Hudec experienced a medical condition during his representation of the plaintiffs that caused him to frequently miss work. A circuit court appointed a trustee attorney for Hudec's law practice in September 2005, pursuant to SCR 12.02, at Hudec's request. In March 2006, Hudec's doctor gave him clearance to return to practicing law. After receiving this clearance, however, Hudec failed to timely respond to the OLR's letters and phone calls or to produce information requested by the OLR, in violation of SCR 21.15(4), 22.03(6), and 20:8.4(f).

    The OLR considered Hudec's medical condition and his voluntary petition for a trustee to be mitigating factors relating to allegations of neglect and failure to communicate in the personal injury case.

    During a second OLR investigation, Hudec, after having received clearance from his doctor, similarly failed to timely respond to letters from the OLR or to return the OLR's phone calls, contrary to SCR 21.15(4) and 20:8.4(f).

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    Public reprimand of Benjamin J. Harris

    The OLR and Benjamin J. Harris, Milwaukee, entered into an agreement for imposition of a public reprimand, pursuant to SCR 22.09(1). A referee appointed by the supreme court thereafter approved the agreement, and issued the public reprimand in accordance with SCR 22.09(3) on April 21, 2008. The public reprimand stemmed from three matters investigated by the OLR.

    In the first matter, a woman hired Harris to represent her in foreclosing on a land contract for the sale of the woman's real property. The contract was due in May 2005. By failing to file a foreclosure action against the buyer on the land contract between August 2005 and October 2006, Harris violated SCR 20:1.3. Instead of pursing the foreclosure or assisting the client in selling the property to another buyer, Harris entered into a land contract to purchase the real property directly from his client. By entering into a land contract with his client without obtaining the requisite written consent from the client, Harris violated former SCR 20:1.8(a) (effective through June 30, 2007).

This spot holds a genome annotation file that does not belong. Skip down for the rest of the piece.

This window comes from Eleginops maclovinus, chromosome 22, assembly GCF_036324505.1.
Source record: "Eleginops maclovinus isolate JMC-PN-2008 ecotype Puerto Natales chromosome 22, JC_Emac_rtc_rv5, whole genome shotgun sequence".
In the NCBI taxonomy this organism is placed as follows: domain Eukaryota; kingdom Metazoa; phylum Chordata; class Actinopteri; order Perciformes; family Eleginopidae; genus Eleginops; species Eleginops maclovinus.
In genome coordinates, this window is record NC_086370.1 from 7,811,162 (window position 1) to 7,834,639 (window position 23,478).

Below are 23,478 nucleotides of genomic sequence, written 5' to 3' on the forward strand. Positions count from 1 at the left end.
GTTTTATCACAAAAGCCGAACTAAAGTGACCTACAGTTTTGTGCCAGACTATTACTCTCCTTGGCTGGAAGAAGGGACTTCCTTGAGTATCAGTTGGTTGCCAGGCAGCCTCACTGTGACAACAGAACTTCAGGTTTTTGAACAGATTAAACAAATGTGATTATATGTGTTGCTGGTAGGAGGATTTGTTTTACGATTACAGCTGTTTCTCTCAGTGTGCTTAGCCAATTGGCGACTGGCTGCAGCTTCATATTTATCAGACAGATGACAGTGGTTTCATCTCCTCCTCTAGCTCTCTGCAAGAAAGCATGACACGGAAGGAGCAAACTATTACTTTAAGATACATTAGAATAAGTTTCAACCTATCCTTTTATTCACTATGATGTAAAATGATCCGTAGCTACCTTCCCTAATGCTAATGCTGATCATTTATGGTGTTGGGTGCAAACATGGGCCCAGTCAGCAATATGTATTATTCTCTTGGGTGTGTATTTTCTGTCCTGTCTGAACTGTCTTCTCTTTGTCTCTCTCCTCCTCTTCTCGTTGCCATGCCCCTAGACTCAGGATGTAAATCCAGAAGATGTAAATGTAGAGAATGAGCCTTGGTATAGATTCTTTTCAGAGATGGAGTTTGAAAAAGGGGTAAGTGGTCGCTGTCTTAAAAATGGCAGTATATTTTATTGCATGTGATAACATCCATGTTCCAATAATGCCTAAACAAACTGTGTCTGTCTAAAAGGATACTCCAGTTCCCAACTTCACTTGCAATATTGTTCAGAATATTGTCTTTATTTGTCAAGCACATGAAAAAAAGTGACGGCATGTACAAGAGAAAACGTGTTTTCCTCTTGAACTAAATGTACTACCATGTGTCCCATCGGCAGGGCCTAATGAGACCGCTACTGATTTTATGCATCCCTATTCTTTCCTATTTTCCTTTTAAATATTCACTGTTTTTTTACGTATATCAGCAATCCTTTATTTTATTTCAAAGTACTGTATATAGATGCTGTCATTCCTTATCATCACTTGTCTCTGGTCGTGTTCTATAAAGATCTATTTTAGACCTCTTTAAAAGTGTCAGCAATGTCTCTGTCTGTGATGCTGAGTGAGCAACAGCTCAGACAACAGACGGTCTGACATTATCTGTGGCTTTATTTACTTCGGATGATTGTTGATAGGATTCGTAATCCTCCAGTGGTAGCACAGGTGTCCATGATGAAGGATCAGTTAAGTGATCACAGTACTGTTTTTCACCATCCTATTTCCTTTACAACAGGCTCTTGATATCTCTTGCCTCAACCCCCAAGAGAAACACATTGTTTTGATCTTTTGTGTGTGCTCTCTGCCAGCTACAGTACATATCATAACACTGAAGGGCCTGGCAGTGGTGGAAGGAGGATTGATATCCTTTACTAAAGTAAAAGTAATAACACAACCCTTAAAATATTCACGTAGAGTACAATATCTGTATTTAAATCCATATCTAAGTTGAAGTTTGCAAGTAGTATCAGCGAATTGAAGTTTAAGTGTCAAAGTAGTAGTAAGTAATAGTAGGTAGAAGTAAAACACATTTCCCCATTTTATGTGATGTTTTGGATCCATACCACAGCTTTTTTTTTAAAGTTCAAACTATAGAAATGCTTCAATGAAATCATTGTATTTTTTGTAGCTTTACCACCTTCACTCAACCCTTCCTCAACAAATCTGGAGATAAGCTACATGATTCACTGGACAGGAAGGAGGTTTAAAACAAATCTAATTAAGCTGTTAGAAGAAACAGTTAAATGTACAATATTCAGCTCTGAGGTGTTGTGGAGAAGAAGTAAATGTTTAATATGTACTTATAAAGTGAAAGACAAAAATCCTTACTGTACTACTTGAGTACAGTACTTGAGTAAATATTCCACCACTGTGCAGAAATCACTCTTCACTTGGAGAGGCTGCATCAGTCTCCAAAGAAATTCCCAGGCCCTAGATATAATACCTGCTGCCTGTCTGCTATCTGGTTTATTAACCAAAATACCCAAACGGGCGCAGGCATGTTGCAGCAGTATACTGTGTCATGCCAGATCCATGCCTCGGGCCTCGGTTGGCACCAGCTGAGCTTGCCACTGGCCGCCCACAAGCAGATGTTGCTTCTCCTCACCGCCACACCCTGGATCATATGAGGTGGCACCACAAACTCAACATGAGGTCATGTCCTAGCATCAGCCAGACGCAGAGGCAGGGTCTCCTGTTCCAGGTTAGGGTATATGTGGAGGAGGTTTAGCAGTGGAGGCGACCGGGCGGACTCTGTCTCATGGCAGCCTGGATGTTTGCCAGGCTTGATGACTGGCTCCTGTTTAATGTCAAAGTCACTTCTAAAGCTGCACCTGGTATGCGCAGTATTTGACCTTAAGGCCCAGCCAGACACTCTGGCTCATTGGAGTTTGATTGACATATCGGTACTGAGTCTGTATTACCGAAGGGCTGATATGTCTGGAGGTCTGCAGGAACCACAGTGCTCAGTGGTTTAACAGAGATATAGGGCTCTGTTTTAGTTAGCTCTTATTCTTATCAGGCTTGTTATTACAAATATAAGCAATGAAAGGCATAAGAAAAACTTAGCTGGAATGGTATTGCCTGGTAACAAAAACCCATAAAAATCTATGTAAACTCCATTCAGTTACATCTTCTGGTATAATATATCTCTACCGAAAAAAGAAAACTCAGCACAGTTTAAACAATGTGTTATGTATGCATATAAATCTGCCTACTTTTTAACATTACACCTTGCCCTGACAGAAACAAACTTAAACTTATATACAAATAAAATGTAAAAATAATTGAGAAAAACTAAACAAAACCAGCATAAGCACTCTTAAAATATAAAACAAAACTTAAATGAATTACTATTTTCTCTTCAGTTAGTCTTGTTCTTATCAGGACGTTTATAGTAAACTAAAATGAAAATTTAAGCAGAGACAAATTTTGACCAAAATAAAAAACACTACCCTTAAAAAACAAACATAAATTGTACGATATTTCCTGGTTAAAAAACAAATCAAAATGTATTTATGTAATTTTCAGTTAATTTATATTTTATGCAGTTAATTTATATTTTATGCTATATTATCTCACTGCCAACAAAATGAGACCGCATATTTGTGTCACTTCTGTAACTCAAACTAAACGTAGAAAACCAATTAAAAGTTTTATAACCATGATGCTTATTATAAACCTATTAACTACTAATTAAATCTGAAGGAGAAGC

In the second matter, the owners of an out-of-state merchandise exporting company hired Harris to represent it in defending an action brought by a credit card processing company seeking to collect on credit card charge backs that the merchandise exporting company disputed and refused to pay. By failing to respond to the plaintiff's motion to amend its complaint and by failing to attend a motion hearing in May 2006, Harris violated SCR 20:1.3. By failing to consistently inform the clients about the status of their case and respond to their numerous attempts to contact him, Harris violated former SCR 20:1.4(a) (effective through June 30, 2007).

    In the third matter, a man hired Harris in 2003 to represent him in a divorce. By failing to timely resolve the equalization payment disputed by the parties, and by failing to attend a contempt hearing, resulting in a finding of contempt against his client, Harris violated SCR 20:1.3. By failing to respond to the client's telephone calls, failing to notify the client of a proposed stipulation and order regarding the property equalization issues, and failing to notify the client of upcoming hearings, an order for contempt, and an execution issued against him, Harris violated former SCR 20:1.4(a) (effective through June 30, 2007). By failing to promptly provide the client's file to the client or successor counsel, despite numerous requests, Harris violated former SCR 20:1.16(d) (effective through June 30, 2007).